Anyway, great to hear you got it worked out.
 

Mike Boreham

macrumors 68040
Aug 10, 2006
3,771
1,792
UK
That’s excellent news! Lucky for you that you had a Windows laptop available as well.

That said, you might still have been able to do this just with the Mac by unplugging the drive, updating the Samsung software on the Mac and then plugging the disk back into the Mac. As I recall, the Samsung software runs as a background app on the Mac, and activates when the drive is plugged in, so updating that software would have been the easiest step.

Anyway, great to hear you got it worked out.

My experience of the Samsung T5 and T7 software is anything but straightforward. I have updated the firmware on several T5 and T7 drives over the last few years and it has not been straightforward. I haven't done it for six months or so, so if it has improved recently ignore this. My experience for the last two years has been on Silicon Macs.

The two problems are that first you need to boot to Recovery to change Startup Security to "Reduced Security" to be able to run third party extensions. Second, having installed the extension is getting it to load, hence detect the Samsung drives. Having got it working successfully it always seems to be knocked of its perch by updates etc, and needs redoing.

It is possible that the OPs was updated during its trip to Windows but I have never seen any observable improvement by firmware updates....I do them as an act of faith and because I am an update junkie!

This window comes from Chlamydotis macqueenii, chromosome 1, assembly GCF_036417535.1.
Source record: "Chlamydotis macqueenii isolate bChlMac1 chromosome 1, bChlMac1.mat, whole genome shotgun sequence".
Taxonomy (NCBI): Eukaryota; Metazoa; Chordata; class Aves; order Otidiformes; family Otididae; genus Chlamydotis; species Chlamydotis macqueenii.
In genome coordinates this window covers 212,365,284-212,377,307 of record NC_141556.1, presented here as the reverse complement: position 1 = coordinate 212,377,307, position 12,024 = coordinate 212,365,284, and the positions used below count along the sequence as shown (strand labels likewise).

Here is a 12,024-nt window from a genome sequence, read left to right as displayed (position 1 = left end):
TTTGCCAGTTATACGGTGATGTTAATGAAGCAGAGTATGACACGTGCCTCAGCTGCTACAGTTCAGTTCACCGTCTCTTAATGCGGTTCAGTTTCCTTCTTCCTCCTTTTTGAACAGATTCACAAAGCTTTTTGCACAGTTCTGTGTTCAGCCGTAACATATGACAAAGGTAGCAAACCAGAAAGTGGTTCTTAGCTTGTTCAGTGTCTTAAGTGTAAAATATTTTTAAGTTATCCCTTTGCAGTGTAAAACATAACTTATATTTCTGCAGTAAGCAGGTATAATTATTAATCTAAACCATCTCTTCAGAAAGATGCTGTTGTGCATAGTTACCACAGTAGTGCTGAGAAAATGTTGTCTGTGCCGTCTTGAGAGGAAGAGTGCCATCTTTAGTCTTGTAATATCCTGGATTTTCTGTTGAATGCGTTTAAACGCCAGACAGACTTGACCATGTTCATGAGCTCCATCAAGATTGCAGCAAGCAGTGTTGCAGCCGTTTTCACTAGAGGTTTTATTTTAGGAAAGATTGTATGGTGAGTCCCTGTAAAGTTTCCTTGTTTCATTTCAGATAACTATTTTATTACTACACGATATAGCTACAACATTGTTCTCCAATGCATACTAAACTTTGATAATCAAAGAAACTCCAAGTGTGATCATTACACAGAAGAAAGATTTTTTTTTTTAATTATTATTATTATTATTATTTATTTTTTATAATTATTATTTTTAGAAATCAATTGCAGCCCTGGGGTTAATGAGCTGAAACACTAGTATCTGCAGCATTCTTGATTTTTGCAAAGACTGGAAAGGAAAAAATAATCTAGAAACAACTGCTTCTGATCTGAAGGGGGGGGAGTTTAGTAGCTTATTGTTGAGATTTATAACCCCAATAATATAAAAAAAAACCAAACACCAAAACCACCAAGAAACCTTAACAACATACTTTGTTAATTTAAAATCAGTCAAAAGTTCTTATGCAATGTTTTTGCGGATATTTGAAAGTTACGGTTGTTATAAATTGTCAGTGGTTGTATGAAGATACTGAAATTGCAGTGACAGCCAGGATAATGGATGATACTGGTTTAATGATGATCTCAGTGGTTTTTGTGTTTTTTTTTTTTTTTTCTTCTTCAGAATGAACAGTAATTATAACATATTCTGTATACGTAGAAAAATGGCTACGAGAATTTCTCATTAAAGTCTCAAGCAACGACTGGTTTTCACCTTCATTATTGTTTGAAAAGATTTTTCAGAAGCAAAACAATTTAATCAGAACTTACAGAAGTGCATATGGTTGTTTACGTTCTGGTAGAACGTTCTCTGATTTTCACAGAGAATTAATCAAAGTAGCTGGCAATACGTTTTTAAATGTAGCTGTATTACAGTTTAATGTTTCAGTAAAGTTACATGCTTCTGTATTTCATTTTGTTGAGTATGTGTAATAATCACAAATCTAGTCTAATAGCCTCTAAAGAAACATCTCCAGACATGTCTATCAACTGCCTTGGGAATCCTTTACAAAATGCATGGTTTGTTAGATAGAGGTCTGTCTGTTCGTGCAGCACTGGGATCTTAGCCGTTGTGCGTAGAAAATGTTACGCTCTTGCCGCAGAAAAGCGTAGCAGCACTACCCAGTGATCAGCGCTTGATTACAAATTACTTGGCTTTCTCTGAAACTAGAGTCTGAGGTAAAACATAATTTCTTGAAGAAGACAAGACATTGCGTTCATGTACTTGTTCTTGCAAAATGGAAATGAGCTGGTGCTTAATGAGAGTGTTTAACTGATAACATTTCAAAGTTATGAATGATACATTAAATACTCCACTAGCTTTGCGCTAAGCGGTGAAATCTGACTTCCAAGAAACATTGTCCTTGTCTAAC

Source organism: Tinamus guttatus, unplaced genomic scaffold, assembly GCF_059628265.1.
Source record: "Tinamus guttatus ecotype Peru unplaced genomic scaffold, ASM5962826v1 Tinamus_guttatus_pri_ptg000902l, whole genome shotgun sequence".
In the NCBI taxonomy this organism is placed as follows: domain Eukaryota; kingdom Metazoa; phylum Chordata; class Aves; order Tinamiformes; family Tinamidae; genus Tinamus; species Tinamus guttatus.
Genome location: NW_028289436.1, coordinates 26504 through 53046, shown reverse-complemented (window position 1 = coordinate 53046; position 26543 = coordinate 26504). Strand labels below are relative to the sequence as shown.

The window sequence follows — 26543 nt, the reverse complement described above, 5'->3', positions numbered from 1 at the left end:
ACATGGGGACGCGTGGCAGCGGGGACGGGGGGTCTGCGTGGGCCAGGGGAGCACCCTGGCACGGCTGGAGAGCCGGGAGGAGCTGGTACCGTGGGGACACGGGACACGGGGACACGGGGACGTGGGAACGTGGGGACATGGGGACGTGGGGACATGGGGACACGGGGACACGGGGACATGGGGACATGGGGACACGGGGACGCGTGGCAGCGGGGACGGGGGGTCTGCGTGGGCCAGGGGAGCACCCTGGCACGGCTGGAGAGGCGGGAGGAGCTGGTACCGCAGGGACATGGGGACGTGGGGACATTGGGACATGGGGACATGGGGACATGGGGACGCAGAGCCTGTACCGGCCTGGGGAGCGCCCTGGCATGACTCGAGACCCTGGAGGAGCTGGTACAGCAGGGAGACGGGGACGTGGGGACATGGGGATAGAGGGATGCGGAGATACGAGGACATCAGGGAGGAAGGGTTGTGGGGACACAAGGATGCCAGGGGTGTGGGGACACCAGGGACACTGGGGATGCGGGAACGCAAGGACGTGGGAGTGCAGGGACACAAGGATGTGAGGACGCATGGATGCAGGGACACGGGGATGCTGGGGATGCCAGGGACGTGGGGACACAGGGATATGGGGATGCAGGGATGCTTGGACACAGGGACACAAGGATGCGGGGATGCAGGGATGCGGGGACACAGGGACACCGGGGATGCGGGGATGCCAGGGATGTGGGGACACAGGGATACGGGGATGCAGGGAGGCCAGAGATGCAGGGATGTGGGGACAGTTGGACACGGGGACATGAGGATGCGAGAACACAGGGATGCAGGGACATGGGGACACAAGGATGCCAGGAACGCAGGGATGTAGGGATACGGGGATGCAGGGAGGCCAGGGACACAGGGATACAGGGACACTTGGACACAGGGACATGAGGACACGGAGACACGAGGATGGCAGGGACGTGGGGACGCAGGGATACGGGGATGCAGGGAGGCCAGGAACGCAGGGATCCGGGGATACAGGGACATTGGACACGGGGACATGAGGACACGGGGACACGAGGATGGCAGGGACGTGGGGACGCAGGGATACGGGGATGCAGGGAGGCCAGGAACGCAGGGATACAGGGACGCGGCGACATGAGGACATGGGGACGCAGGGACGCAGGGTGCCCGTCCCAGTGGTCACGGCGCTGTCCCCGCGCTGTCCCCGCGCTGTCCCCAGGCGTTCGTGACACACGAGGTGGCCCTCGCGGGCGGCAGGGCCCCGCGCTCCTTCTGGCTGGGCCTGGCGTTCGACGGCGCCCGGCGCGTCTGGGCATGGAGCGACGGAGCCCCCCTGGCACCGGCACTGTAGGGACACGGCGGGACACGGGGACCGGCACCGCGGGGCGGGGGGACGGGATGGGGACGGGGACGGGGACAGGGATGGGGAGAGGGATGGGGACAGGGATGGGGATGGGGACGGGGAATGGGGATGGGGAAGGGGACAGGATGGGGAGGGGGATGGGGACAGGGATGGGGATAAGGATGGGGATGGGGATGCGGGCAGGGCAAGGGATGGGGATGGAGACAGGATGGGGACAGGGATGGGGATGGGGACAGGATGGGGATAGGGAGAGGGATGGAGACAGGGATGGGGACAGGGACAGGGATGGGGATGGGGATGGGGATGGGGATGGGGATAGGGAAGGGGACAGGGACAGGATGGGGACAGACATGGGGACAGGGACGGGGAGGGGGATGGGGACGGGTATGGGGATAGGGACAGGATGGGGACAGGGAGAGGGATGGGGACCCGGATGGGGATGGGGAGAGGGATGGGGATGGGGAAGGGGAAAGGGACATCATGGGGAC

The fact that the OPs T5 mounted on both Windows and Mac without being reformatted implies it must be eXFAT or similar. (unless he has some compatibility software by Paragon etc installed that he didn't mention)
 
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jchap

macrumors 6502a
Sep 25, 2009
586
1,061
My experience of the Samsung T5 and T7 software is anything but straightforward.
<snip>
The two problems are that first you need to boot to Recovery to change Startup Security to "Reduced Security" to be able to run third party extensions. Second, having installed the extension is getting it to load, hence detect the Samsung drives. Having got it working successfully it always seems to be knocked of its perch by updates etc, and needs redoing.
Indeed, there was that Recovery Mode "hack" that you mentioned. Actually, I tried that on my MacBook Air M1, and it still didn't work—the T5 was never recognized. I really "pulled my hair out" on that one for a long time before giving up. Perhaps as you mentioned, the extension did not load anyway on the Apple silicon-based version of macOS despite the "reduced security" setting, or due to either being blocked by the AS firmware, the security chip or for some other inexplicable reason.

They (Samsung) discontinued the T5 anyway, so let's hope that future models of their SSDs are designed with more robust software/firmware than their predecessors, at least on the Mac side. At least the T5 works well enough on my Intel-based Macs and on Windows, so no complaints there. It was a great idea to have that encryption software built into the SSD, and then use the exFAT format so that it's compatible with a whole bunch of other devices besides Apple's. The software they supplied just needed more love from their development team, I think.